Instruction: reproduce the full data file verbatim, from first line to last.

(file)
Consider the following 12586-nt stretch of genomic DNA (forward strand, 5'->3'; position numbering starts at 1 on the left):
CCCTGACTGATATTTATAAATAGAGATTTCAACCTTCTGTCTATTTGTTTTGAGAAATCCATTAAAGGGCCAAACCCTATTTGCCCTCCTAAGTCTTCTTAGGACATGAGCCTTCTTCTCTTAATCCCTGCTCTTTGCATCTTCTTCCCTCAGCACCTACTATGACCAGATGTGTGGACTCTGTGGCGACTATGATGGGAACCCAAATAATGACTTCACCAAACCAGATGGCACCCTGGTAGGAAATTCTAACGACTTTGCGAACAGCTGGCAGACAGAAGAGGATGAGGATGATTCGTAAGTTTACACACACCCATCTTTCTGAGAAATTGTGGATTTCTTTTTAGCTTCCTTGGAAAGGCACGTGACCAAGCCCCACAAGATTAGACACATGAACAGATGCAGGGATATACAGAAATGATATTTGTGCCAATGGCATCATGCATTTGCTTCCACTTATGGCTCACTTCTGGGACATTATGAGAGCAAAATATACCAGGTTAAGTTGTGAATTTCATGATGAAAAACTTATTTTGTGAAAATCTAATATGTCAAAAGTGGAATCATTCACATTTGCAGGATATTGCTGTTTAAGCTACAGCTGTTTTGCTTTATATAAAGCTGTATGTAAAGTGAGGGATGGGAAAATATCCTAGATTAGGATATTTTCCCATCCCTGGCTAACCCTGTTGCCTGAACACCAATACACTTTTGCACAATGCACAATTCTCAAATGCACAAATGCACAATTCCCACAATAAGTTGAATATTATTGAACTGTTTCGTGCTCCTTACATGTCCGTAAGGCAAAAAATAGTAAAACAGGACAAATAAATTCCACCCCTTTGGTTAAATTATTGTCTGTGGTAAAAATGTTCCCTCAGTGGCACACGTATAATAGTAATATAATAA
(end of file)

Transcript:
Consider the following 12586-nt stretch of genomic DNA (forward strand, 5'->3'; position numbering starts at 1 on the left):
CCCTGACTGATATTTATAAATAGAGATTTCAACCTTCTGTCTATTTGTTTTGAGAAATCCATTAAAGGGCCAAACCCTATTTGCCCTCCTAAGTCTTCTTAGGACATGAGCCTTCTTCTCTTAATCCCTGCTCTTTGCATCTTCTTCCCTCAGCACCTACTATGACCAGATGTGTGGACTCTGTGGCGACTATGATGGGAACCCAAATAATGACTTCACCAAACCAGATGGCACCCTGGTAGGAAATTCTAACGACTTTGCGAACAGCTGGCAGACAGAAGAGGATGAGGATGATTCGTAAGTTTACACACACCCATCTTTCTGAGAAATTGTGGATTTCTTTTTAGCTTCCTTGGAAAGGCACGTGACCAAGCCCCACAAGATTAGACACATGAACAGATGCAGGGATATACAGAAATGATATTTGTGCCAATGGCATCATGCATTTGCTTCCACTTATGGCTCACTTCTGGGACATTATGAGAGCAAAATATACCAGGTTAAGTTGTGAATTTCATGATGAAAAACTTATTTTGTGAAAATCTAATATGTCAAAAGTGGAATCATTCACATTTGCAGGATATTGCTGTTTAAGCTACAGCTGTTTTGCTTTATATAAAGCTGTATGTAAAGTGAGGGATGGGAAAATATCCTAGATTAGGATATTTTCCCATCCCTGGCTAACCCTGTTGCCTGAACACCAATACACTTTTGCACAATGCACAATTCTCAAATGCACAAATGCACAATTCCCACAATAAGTTGAATATTATTGAACTGTTTCGTGCTCCTTACATGTCCGTAAGGCAAAAAATAGTAAAACAGGACAAATAAATTCCACCCCTTTGGTTAAATTATTGTCTGTGGTAAAAATGTTCCCTCAGTGGCACACGTATAATAGTAATATAATAA